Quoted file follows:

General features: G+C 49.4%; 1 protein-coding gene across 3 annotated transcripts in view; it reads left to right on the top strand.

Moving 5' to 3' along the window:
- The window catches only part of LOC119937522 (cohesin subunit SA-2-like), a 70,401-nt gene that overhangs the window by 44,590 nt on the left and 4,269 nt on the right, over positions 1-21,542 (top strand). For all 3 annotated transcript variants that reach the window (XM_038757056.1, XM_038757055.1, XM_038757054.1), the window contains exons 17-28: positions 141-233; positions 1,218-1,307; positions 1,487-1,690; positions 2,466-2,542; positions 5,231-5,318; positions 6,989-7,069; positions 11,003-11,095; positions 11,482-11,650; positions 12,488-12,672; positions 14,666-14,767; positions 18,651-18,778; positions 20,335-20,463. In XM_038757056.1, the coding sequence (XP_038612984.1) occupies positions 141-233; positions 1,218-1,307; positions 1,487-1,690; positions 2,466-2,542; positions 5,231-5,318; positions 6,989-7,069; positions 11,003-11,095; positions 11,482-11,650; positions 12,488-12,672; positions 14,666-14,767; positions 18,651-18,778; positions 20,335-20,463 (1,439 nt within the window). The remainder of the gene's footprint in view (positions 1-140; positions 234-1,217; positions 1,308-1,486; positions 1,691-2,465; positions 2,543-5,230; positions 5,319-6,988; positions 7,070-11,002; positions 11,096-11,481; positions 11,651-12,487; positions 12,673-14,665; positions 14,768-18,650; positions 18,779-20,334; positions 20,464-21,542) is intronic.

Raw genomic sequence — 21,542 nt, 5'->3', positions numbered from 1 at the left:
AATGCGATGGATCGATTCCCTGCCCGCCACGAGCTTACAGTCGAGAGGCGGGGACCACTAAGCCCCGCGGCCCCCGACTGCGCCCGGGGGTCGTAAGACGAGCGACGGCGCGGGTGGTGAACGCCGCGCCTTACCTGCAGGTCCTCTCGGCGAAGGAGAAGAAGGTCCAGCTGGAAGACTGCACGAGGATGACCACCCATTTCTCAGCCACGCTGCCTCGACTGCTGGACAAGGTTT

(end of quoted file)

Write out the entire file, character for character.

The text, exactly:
General features: G+C 49.4%; 1 protein-coding gene across 3 annotated transcripts in view; it reads left to right on the top strand.

Moving 5' to 3' along the window:
- The window catches only part of LOC119937522 (cohesin subunit SA-2-like), a 70,401-nt gene that overhangs the window by 44,590 nt on the left and 4,269 nt on the right, over positions 1-21,542 (top strand). For all 3 annotated transcript variants that reach the window (XM_038757056.1, XM_038757055.1, XM_038757054.1), the window contains exons 17-28: positions 141-233; positions 1,218-1,307; positions 1,487-1,690; positions 2,466-2,542; positions 5,231-5,318; positions 6,989-7,069; positions 11,003-11,095; positions 11,482-11,650; positions 12,488-12,672; positions 14,666-14,767; positions 18,651-18,778; positions 20,335-20,463. In XM_038757056.1, the coding sequence (XP_038612984.1) occupies positions 141-233; positions 1,218-1,307; positions 1,487-1,690; positions 2,466-2,542; positions 5,231-5,318; positions 6,989-7,069; positions 11,003-11,095; positions 11,482-11,650; positions 12,488-12,672; positions 14,666-14,767; positions 18,651-18,778; positions 20,335-20,463 (1,439 nt within the window). The remainder of the gene's footprint in view (positions 1-140; positions 234-1,217; positions 1,308-1,486; positions 1,691-2,465; positions 2,543-5,230; positions 5,319-6,988; positions 7,070-11,002; positions 11,096-11,481; positions 11,651-12,487; positions 12,673-14,665; positions 14,768-18,650; positions 18,779-20,334; positions 20,464-21,542) is intronic.

Raw genomic sequence — 21,542 nt, 5'->3', positions numbered from 1 at the left:
AATGCGATGGATCGATTCCCTGCCCGCCACGAGCTTACAGTCGAGAGGCGGGGACCACTAAGCCCCGCGGCCCCCGACTGCGCCCGGGGGTCGTAAGACGAGCGACGGCGCGGGTGGTGAACGCCGCGCCTTACCTGCAGGTCCTCTCGGCGAAGGAGAAGAAGGTCCAGCTGGAAGACTGCACGAGGATGACCACCCATTTCTCAGCCACGCTGCCTCGACTGCTGGACAAGGTTT